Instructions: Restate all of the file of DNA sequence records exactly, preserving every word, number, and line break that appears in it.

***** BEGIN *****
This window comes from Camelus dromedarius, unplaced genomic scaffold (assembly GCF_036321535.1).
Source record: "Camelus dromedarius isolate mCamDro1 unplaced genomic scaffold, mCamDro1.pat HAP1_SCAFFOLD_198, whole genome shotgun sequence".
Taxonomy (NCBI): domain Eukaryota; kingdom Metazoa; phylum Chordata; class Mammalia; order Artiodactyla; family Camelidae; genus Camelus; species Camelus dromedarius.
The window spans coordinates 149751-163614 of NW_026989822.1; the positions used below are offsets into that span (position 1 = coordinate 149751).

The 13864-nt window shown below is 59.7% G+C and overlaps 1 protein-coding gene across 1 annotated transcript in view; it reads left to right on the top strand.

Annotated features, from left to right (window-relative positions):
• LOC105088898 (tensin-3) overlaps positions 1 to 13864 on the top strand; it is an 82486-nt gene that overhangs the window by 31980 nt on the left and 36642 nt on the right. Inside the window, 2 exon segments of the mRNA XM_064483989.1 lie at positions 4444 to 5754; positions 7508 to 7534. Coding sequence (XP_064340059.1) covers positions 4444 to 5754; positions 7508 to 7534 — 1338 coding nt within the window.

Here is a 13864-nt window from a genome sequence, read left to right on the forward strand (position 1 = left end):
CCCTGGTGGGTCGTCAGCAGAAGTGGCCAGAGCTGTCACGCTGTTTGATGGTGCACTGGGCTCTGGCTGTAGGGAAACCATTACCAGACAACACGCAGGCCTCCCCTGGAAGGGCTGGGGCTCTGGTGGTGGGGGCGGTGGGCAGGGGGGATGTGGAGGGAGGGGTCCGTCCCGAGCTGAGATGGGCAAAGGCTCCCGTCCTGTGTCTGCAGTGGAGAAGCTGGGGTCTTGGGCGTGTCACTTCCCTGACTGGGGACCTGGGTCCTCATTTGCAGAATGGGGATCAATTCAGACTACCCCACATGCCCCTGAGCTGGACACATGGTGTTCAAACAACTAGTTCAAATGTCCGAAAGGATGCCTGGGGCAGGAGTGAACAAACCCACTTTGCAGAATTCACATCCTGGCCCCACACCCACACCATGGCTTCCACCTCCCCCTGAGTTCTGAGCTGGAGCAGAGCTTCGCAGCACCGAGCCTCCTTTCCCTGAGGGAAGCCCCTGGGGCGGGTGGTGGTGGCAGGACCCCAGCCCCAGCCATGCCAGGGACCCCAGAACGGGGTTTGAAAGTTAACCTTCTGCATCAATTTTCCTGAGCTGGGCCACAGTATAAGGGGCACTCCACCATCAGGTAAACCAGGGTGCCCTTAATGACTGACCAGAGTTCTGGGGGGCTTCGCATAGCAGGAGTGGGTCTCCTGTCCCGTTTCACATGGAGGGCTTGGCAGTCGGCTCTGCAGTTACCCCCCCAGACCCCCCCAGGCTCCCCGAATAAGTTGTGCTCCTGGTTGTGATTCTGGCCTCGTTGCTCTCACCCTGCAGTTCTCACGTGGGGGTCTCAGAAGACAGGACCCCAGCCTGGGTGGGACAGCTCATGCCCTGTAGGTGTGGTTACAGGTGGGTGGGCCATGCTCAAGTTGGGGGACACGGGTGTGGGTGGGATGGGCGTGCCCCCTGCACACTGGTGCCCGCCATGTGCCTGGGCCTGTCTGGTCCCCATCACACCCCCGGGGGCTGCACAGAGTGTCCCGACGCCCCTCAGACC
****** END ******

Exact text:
This window comes from Camelus dromedarius, unplaced genomic scaffold (assembly GCF_036321535.1).
Source record: "Camelus dromedarius isolate mCamDro1 unplaced genomic scaffold, mCamDro1.pat HAP1_SCAFFOLD_198, whole genome shotgun sequence".
Taxonomy (NCBI): domain Eukaryota; kingdom Metazoa; phylum Chordata; class Mammalia; order Artiodactyla; family Camelidae; genus Camelus; species Camelus dromedarius.
The window spans coordinates 149751-163614 of NW_026989822.1; the positions used below are offsets into that span (position 1 = coordinate 149751).

The 13864-nt window shown below is 59.7% G+C and overlaps 1 protein-coding gene across 1 annotated transcript in view; it reads left to right on the top strand.

Annotated features, from left to right (window-relative positions):
• LOC105088898 (tensin-3) overlaps positions 1 to 13864 on the top strand; it is an 82486-nt gene that overhangs the window by 31980 nt on the left and 36642 nt on the right. Inside the window, 2 exon segments of the mRNA XM_064483989.1 lie at positions 4444 to 5754; positions 7508 to 7534. Coding sequence (XP_064340059.1) covers positions 4444 to 5754; positions 7508 to 7534 — 1338 coding nt within the window.

Here is a 13864-nt window from a genome sequence, read left to right on the forward strand (position 1 = left end):
CCCTGGTGGGTCGTCAGCAGAAGTGGCCAGAGCTGTCACGCTGTTTGATGGTGCACTGGGCTCTGGCTGTAGGGAAACCATTACCAGACAACACGCAGGCCTCCCCTGGAAGGGCTGGGGCTCTGGTGGTGGGGGCGGTGGGCAGGGGGGATGTGGAGGGAGGGGTCCGTCCCGAGCTGAGATGGGCAAAGGCTCCCGTCCTGTGTCTGCAGTGGAGAAGCTGGGGTCTTGGGCGTGTCACTTCCCTGACTGGGGACCTGGGTCCTCATTTGCAGAATGGGGATCAATTCAGACTACCCCACATGCCCCTGAGCTGGACACATGGTGTTCAAACAACTAGTTCAAATGTCCGAAAGGATGCCTGGGGCAGGAGTGAACAAACCCACTTTGCAGAATTCACATCCTGGCCCCACACCCACACCATGGCTTCCACCTCCCCCTGAGTTCTGAGCTGGAGCAGAGCTTCGCAGCACCGAGCCTCCTTTCCCTGAGGGAAGCCCCTGGGGCGGGTGGTGGTGGCAGGACCCCAGCCCCAGCCATGCCAGGGACCCCAGAACGGGGTTTGAAAGTTAACCTTCTGCATCAATTTTCCTGAGCTGGGCCACAGTATAAGGGGCACTCCACCATCAGGTAAACCAGGGTGCCCTTAATGACTGACCAGAGTTCTGGGGGGCTTCGCATAGCAGGAGTGGGTCTCCTGTCCCGTTTCACATGGAGGGCTTGGCAGTCGGCTCTGCAGTTACCCCCCCAGACCCCCCCAGGCTCCCCGAATAAGTTGTGCTCCTGGTTGTGATTCTGGCCTCGTTGCTCTCACCCTGCAGTTCTCACGTGGGGGTCTCAGAAGACAGGACCCCAGCCTGGGTGGGACAGCTCATGCCCTGTAGGTGTGGTTACAGGTGGGTGGGCCATGCTCAAGTTGGGGGACACGGGTGTGGGTGGGATGGGCGTGCCCCCTGCACACTGGTGCCCGCCATGTGCCTGGGCCTGTCTGGTCCCCATCACACCCCCGGGGGCTGCACAGAGTGTCCCGACGCCCCTCAGACC